Always a need for good specialists
“I hope I can stay here after I graduate from my bachelor’s study, because I think this is a country which has lots of potential and opportunities, especially in the technology field. I hope I can help to build the bridge between Estonia and my own country’s market,” says Hongbo Chao, a Tallinn University student in social sciences, originally from China.
Chao says there are decent numbers of marketing jobs in major Estonian job hunting websites, so it shouldn’t be that difficult to find a relevant position in this field.
As the local economy is characterised by a strong ICT sector, there is always a need for software developers, analysts, engineers and account managers. Indeed, most former students have currently put their skills to test at the growing number of international companies that have set up client support or software development centres in Estonia; or in the myriad of startups – the country has more startups per capita than any other in Europe.
First work experience in the globally orientated startups often leads to creating one’s own business – setting up a company in Estonia is easy and can be conducted online within half an hour. Over ten startup accelerators also help to get the new businesses off the ground.
A growing number of current or former students have also found a job at the public sector – as Estonia is becoming more globalised, there is a widening demand for international talents.
“I wanted to give something back to Estonia”
Leonardo Ortega, a Mexican who got a master’s degree in EU-Russia studies at the University of Tartu, now helps the country attract more of those talents as a project manager of Work in Estonia, the government-run welcoming programme. “I wanted to stay here since I had already created connections with this country, but also because I wanted to give something back to Estonia. I had already attained many good experiences and opportunities, so now it was time to, in a way, reimburse the investment that Estonia had made in me, by being an active and productive member of the society,” Ortega says.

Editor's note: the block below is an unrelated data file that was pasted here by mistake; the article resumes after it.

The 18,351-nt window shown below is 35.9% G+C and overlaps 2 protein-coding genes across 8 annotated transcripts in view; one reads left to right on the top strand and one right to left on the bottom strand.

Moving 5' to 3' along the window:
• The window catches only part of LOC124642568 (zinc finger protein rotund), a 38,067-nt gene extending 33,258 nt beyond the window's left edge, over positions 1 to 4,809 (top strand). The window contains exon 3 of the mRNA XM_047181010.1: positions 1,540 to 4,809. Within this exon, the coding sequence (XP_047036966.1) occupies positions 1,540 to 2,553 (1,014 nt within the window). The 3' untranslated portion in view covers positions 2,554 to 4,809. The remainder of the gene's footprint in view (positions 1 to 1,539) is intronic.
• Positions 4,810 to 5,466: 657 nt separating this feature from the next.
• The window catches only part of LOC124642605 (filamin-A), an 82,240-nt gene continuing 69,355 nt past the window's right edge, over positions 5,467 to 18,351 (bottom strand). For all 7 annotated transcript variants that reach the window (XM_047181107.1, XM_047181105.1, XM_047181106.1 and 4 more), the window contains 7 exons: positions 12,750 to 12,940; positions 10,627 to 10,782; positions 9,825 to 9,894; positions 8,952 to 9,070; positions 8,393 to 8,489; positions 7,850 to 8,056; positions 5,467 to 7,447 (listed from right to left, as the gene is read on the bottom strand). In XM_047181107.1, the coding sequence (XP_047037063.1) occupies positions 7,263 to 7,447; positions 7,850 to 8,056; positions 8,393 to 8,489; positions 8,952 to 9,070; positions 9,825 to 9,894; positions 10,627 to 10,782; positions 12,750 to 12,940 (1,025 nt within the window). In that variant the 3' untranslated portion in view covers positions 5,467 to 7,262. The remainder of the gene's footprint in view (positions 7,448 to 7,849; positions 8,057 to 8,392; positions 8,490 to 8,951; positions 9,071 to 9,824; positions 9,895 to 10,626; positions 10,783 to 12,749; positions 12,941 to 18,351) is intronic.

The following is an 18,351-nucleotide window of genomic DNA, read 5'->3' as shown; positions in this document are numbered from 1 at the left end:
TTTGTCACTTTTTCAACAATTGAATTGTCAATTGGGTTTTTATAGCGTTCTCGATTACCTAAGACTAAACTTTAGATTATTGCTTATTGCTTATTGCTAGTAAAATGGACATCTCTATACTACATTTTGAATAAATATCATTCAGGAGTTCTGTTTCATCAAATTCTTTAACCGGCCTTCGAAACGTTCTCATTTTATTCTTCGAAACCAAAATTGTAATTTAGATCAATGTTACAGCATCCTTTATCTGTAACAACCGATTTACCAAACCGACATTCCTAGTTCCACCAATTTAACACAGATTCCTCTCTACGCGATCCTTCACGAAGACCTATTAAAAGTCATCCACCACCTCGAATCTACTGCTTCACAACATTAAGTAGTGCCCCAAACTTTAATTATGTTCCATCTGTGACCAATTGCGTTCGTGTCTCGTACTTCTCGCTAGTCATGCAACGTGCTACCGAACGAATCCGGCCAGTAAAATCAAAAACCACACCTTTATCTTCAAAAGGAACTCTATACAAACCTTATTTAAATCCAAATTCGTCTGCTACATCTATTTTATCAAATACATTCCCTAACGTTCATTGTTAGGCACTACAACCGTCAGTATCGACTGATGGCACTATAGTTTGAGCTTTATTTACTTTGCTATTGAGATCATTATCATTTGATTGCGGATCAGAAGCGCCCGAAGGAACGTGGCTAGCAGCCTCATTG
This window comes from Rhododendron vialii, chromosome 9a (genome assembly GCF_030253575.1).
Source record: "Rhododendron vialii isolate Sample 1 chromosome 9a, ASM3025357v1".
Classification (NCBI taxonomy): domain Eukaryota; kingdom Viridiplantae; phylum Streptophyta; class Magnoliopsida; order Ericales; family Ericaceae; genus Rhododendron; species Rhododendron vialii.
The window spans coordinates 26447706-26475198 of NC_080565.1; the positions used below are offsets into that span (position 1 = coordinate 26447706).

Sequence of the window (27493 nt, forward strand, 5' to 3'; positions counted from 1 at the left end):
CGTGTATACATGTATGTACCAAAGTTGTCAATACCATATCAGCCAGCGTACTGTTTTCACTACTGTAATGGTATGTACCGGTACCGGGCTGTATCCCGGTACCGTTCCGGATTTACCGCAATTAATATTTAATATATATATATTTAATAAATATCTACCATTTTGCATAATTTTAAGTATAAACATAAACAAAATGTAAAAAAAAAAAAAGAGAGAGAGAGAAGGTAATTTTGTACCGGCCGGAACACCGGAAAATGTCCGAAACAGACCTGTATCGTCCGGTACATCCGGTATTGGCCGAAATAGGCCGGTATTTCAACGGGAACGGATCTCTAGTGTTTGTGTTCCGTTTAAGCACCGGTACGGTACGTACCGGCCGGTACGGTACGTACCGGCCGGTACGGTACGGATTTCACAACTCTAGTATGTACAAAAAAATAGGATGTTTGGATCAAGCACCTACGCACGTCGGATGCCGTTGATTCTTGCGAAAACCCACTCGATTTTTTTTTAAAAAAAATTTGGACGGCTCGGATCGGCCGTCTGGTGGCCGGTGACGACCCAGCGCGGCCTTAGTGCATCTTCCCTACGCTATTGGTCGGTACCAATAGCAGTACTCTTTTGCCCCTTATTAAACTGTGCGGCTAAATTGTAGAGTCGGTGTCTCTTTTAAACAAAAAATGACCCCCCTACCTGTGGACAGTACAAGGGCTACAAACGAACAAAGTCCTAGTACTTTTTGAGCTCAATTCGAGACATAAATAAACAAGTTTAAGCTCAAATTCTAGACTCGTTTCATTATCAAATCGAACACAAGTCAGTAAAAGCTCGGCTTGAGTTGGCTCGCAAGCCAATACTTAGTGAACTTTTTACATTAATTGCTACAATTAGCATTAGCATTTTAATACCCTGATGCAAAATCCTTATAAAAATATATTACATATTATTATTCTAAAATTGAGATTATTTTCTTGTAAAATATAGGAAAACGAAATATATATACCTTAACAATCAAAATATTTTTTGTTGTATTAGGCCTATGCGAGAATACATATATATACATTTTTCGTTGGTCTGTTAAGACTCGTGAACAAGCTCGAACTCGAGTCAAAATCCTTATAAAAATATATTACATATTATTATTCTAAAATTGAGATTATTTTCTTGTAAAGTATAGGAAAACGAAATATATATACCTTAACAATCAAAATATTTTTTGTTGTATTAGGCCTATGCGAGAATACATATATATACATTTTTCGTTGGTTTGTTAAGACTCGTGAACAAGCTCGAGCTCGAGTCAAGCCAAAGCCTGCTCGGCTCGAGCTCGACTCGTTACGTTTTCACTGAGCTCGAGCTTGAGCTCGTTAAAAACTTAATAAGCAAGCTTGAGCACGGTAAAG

“It is my job to bring more people – specialists – to Estonia and have the same great experience I have had of working and living in this country. I would say that I was lucky, and it was not hard to find this job in particular,” Ortega notes, adding, however, that having some previous local work experience and learning the Estonian language helped, although the country has a highly proficient English-speaking population.
The opportunities make you forget about the weather
Many former students, who have decided to settle in Estonia from the larger and more established Western countries, consider one of the main motivators and attraction of Estonia to be its compact organisational hierarchy. Whereas in many countries employees typically reach a certain career level in their forties, it becomes possible significantly earlier in Estonia. That’s because everyone’s input is valued and the teams tend to be small in here.
Another reason is the safe, relaxed and green environment – Estonia is even counted among the top ten greenest countries on Earth. One can always escape to a forest or a lakeside in less than half an hour from wherever they are. “The enriched and well-preserved culture based on country’s natural heritage was one of the reasons I came here,” says Chao.
Vargas, who, apart from working for a local firm, also leads the Mexican Talent Network in Estonia, says that professionally and academically, Estonia couldn’t be better for him. “I have the fortune of being employed in the same field as my studies. The opportunities that Estonia has to offer in matters of making business, public and private services, education or nature puts it on the top list of countries to live; it even makes you forget about the hard weather. I believe Estonia is a good place to settle.”
This article is published in collaboration with Study in Estonia. Cover: Students at the Tallinn University of Technology career centre.
Author: Silver Tambur